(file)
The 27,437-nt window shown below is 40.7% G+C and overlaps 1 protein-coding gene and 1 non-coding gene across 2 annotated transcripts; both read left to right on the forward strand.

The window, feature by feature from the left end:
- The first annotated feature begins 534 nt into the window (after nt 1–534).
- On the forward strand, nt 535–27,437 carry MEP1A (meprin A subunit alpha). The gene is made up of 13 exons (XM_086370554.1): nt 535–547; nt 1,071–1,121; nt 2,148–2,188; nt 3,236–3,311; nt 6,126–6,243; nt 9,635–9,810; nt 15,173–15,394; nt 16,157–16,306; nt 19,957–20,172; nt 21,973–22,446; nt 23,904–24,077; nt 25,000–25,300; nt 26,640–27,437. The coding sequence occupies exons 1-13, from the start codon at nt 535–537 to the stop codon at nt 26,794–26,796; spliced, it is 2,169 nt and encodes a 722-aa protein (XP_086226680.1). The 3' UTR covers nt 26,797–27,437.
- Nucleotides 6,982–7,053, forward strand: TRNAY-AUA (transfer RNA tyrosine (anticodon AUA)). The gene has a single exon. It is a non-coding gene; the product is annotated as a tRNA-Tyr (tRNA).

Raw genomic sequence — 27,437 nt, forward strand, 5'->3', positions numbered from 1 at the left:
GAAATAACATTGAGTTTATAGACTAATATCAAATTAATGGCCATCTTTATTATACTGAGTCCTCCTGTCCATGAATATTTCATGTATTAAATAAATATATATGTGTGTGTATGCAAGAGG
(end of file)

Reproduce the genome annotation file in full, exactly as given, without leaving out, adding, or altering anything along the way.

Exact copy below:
The 27,437-nt window shown below is 40.7% G+C and overlaps 1 protein-coding gene and 1 non-coding gene across 2 annotated transcripts; both read left to right on the forward strand.

The window, feature by feature from the left end:
- The first annotated feature begins 534 nt into the window (after nt 1–534).
- On the forward strand, nt 535–27,437 carry MEP1A (meprin A subunit alpha). The gene is made up of 13 exons (XM_086370554.1): nt 535–547; nt 1,071–1,121; nt 2,148–2,188; nt 3,236–3,311; nt 6,126–6,243; nt 9,635–9,810; nt 15,173–15,394; nt 16,157–16,306; nt 19,957–20,172; nt 21,973–22,446; nt 23,904–24,077; nt 25,000–25,300; nt 26,640–27,437. The coding sequence occupies exons 1-13, from the start codon at nt 535–537 to the stop codon at nt 26,794–26,796; spliced, it is 2,169 nt and encodes a 722-aa protein (XP_086226680.1). The 3' UTR covers nt 26,797–27,437.
- Nucleotides 6,982–7,053, forward strand: TRNAY-AUA (transfer RNA tyrosine (anticodon AUA)). The gene has a single exon. It is a non-coding gene; the product is annotated as a tRNA-Tyr (tRNA).

Raw genomic sequence — 27,437 nt, forward strand, 5'->3', positions numbered from 1 at the left:
GAAATAACATTGAGTTTATAGACTAATATCAAATTAATGGCCATCTTTATTATACTGAGTCCTCCTGTCCATGAATATTTCATGTATTAAATAAATATATATGTGTGTGTATGCAAGAGG